Gallium nitride (GaN) is widely viewed as a transformative technology which has enabled smaller, lighter, and more reliable RF/microwave devices than its predecessors. Still, as in all aspects of engineering, there are trade-offs to consider when selecting which technology to use for a particular application. This application note describes these differences in a comparative review.
The final amplifier, or high-power amplifier (HPA) is a key element in a communication system. While it can maximize efficiency, the HPA can reach its peak and unfortunately amplitude modulated waveforms and frequency division multiplexed (FDM) schemes are susceptible to linearity. In addition, other factors, such as heat dissipation, compression curve, and more must be considered. This application notes discusses the linearity trade-offs within the HPA transmit path.
Constellation diagrams are an important tool in an engineer’s arsenal when determining whether or not a digitally modulated radio-frequency (RF) signal is behaving correctly, and troubleshooting the underlying issues when it is not. This application note discusses what they are, how they are used, as well as a brief background on signals and modulation types, I/Q data, and error vector magnitude (EVM).
Hybrid coupled power amplifiers utilize two power amplifiers in parallel to provide an additional 3 dB boost in power without a complicated and costly re-design. In this application note, the basics of hybrid coupled power amplifier topologies are discussed along with an analysis of their advantages and shortcomings when compared to single-ended power amplifier designs.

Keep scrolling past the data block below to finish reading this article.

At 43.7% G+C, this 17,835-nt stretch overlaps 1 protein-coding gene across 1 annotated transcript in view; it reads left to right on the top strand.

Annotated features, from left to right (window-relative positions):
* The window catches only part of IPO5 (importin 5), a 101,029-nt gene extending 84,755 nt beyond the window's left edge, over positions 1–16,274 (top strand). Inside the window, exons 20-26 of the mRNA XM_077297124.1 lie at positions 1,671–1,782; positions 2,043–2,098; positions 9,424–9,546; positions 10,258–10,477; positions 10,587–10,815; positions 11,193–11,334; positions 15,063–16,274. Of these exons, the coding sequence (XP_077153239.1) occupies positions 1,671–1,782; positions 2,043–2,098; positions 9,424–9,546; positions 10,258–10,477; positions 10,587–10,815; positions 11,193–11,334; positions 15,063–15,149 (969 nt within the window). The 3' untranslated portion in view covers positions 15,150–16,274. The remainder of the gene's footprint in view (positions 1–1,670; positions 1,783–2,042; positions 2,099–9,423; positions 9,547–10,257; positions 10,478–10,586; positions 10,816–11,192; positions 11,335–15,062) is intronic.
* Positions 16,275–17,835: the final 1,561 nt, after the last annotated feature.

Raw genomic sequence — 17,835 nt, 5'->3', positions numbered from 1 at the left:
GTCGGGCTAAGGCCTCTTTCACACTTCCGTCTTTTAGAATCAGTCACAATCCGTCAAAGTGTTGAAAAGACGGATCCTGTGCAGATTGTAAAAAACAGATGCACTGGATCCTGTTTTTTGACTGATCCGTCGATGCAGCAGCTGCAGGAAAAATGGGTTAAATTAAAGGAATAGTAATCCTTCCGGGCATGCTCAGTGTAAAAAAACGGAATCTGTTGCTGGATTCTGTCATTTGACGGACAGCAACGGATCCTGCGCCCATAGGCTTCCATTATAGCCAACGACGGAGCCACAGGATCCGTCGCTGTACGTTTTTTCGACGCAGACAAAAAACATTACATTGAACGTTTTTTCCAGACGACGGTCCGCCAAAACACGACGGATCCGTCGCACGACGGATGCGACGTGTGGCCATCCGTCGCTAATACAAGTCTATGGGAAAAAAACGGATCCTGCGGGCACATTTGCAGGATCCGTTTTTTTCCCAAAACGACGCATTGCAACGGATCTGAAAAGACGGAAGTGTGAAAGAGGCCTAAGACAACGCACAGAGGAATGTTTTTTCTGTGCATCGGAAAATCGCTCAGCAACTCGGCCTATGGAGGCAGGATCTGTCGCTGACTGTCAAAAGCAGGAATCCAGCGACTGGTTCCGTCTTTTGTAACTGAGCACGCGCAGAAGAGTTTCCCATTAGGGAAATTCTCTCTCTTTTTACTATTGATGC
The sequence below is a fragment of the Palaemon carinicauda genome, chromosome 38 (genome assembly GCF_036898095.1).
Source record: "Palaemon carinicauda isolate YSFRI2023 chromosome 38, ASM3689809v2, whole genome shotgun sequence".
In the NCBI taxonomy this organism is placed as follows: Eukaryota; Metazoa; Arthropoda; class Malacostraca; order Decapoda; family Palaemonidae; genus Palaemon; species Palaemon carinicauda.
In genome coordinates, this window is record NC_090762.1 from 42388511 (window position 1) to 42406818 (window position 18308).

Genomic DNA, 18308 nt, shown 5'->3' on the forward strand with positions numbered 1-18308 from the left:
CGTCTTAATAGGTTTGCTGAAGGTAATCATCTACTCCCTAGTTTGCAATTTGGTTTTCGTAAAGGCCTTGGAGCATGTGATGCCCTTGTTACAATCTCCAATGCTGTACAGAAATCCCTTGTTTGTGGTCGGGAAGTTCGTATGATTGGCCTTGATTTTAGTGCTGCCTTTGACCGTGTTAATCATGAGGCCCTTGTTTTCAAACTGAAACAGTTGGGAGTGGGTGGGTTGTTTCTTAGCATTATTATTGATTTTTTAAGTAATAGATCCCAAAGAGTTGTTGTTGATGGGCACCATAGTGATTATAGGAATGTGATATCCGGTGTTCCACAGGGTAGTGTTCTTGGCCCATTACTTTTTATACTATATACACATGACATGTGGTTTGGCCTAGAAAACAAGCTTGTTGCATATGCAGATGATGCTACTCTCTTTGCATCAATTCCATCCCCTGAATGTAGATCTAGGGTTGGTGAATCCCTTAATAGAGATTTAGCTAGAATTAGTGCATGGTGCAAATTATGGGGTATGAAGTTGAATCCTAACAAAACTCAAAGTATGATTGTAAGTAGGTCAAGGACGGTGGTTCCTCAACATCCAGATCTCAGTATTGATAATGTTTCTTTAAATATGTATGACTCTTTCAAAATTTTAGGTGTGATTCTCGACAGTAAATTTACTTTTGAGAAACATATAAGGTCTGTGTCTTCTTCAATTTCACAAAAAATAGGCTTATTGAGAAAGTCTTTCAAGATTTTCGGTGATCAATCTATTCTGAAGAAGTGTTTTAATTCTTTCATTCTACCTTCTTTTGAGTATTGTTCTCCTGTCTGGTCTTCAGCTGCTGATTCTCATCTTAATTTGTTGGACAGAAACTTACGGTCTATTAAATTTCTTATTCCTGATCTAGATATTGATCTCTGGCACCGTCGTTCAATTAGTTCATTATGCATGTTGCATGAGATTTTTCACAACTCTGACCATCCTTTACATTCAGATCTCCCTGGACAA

This application note covers the use of RF filters to improve the performance of a communications system, with examples of RF filtering solutions for unmanned aircraft systems (UAS). RF filters prevent unwanted signals from entering sensitive receivers, and prevent out-of-band signals from being broadcast by transmitters.
Noise Figure (NF) describes the amount of noise a component, amplifier, or an entire radio receive chain contributes to the RF signal being received. It can also be defined as the logarithmic unit (dB) derived from the ratio of the signal to noise ratio (SNR) into the device or circuit versus the SNR out of the device. In this application note, the basics of NF calculations are discussed along with an example of how implementing a low noise amplifier (LNA) can improve this metric in a receive chain.
This application note covers the basics of RF propagation, the effects of fading, multipath, and other phenomena on communication range, modulation types, and how to improve digital link distances using NuWaves’ NuPowerTM XtenderTM line of bidirectional PA’s.